Young researchers are incorporated in this study as research assistants so that they can
experience and gain knowledge not only on the research issues of different countries/regions. The findings of this study will be used as lecture notes in universities and other teaching institutions. The published articles will be available for wider audience, academic and at large. CSA practice is a dynamic subject to study since most of the impacts especially the ecological impacts can be experienced only in the medium to long run. The collaboration between Japanese and Indian teams will be useful in learning the experiences from one country and implement in the other. This, along with the monitoring mechanism is expected to have mid/long term impact on this issue.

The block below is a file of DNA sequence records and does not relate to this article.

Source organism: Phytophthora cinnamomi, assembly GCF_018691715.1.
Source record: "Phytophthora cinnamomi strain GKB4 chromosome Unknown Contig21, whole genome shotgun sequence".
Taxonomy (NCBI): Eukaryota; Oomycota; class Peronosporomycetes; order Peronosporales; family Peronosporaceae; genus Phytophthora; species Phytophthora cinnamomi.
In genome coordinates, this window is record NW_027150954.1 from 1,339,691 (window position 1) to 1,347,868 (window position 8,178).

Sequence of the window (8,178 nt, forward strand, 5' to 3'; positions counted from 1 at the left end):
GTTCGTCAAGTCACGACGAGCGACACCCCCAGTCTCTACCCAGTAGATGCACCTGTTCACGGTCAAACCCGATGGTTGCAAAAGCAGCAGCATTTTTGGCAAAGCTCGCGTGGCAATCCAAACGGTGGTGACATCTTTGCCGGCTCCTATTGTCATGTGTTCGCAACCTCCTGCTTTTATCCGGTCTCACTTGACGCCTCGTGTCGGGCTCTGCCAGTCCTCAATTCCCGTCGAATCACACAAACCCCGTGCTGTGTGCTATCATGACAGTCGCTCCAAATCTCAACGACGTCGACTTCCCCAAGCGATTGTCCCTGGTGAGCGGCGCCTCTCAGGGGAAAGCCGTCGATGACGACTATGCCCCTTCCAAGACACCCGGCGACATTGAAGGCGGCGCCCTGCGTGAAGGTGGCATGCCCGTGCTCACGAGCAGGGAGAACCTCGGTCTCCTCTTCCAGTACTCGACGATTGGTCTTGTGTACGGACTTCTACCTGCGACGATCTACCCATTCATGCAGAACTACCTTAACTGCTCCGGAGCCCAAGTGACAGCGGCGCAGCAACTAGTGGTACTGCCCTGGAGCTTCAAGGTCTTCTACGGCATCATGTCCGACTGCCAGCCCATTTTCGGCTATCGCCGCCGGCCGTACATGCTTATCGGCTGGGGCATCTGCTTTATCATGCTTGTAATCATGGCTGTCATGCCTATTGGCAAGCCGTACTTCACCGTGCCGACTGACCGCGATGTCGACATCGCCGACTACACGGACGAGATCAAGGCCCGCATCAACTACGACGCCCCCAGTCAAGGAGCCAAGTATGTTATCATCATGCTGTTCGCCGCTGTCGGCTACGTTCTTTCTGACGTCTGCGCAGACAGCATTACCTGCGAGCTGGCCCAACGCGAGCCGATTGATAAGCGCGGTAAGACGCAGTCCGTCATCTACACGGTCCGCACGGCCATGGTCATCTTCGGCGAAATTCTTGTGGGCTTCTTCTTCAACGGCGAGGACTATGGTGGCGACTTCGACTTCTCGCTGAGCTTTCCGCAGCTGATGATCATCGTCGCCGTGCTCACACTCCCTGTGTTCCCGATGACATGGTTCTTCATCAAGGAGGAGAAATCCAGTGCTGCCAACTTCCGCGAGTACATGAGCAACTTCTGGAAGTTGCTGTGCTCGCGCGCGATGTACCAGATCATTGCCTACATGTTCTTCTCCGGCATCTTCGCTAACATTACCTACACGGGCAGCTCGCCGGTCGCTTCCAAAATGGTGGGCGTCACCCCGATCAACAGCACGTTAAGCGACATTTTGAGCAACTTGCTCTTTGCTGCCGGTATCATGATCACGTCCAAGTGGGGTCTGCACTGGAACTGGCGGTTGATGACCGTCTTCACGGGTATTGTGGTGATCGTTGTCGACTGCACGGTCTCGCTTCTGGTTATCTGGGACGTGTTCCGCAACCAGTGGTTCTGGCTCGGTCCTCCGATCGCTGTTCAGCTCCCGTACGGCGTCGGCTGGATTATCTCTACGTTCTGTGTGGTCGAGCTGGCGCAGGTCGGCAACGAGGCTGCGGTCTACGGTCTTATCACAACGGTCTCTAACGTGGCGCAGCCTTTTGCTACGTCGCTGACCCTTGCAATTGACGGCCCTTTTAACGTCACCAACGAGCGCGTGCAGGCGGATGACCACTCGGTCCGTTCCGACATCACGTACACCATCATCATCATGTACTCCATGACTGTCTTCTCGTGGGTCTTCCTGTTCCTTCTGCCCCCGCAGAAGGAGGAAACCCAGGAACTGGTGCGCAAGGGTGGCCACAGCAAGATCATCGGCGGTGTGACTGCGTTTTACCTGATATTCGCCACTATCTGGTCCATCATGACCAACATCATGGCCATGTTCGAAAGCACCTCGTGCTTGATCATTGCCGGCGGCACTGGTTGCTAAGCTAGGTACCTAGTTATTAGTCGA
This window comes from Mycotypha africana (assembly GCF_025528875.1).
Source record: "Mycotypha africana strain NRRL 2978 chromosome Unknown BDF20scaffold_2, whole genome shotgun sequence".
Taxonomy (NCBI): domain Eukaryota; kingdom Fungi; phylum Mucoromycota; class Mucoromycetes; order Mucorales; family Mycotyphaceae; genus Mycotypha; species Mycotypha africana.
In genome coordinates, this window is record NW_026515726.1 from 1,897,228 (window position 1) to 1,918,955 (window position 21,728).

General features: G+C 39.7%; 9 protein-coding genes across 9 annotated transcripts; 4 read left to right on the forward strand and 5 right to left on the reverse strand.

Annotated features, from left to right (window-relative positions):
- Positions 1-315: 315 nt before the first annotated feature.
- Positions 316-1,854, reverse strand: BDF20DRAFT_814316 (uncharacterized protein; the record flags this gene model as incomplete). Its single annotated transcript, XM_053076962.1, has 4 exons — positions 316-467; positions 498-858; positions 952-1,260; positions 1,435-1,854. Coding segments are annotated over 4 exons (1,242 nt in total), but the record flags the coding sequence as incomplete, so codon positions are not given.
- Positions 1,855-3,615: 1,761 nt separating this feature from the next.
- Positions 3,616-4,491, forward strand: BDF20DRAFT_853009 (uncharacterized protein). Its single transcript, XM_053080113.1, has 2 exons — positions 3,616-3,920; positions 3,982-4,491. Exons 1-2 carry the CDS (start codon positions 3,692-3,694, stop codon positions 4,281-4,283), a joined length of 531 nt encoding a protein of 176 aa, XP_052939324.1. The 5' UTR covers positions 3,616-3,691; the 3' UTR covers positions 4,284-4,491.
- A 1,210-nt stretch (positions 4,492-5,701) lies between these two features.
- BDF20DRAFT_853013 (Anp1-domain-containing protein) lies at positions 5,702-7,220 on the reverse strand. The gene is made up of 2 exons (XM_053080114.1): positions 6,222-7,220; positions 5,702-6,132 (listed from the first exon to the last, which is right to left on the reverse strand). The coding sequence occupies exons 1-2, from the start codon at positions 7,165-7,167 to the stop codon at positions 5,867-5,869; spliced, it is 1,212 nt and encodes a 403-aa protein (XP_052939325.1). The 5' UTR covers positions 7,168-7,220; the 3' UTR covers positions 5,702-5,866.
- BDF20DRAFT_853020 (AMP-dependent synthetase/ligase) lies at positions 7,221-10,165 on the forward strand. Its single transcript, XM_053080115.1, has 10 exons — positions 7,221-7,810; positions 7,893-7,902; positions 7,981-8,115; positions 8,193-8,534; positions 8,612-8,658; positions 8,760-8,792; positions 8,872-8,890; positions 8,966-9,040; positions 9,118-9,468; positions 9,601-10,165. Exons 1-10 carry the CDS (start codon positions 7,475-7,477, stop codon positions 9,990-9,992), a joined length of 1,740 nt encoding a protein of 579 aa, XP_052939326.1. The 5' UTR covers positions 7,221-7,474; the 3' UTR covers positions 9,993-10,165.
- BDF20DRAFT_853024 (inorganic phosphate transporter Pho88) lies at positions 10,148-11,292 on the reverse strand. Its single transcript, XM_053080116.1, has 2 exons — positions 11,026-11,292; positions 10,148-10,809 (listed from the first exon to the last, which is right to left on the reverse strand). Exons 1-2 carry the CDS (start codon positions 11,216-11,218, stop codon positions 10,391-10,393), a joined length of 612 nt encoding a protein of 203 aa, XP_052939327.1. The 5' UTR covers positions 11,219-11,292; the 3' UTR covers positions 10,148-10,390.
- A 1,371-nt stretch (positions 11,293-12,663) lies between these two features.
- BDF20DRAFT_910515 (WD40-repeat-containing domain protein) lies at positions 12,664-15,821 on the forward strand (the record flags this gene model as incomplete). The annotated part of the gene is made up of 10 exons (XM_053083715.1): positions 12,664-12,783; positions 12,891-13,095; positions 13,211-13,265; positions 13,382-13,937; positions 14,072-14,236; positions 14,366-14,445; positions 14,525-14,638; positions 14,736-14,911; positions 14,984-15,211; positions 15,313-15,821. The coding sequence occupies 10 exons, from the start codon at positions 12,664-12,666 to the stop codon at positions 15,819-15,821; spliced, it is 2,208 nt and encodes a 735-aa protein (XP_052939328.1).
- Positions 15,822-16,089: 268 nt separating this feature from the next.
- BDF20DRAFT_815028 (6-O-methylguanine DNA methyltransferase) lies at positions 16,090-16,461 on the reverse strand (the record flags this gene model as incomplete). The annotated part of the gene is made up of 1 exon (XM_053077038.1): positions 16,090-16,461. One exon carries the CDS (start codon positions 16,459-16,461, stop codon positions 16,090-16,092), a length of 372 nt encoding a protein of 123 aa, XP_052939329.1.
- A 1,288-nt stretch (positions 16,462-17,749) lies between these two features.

In Indian climate change and agriculture policy context, CSA practices are still in the beginning phase. Hence, credible evidence is very crucial to help governments prepare their work plan effectively. The proposed research aims to prepare that credible evidence on the feasibility and applicability of the CSA practices in certain agro-ecological contexts and possibilities of mutual learning for both the countries. This will definitely become the necessary inputs for policy formulation that would enhance the welfare of the farmers and the consumers. It will also contribute in securing the food for growing population and also preserve the earth better for future.

Note: World Bank. 2010. World Development Report 2010: Development and Climate Change. Washington, DC. © World Bank. License: CC BY3.0 IGO. (visited on August 16, 2018)


Nepal Research Project

1) Research Proposal and objective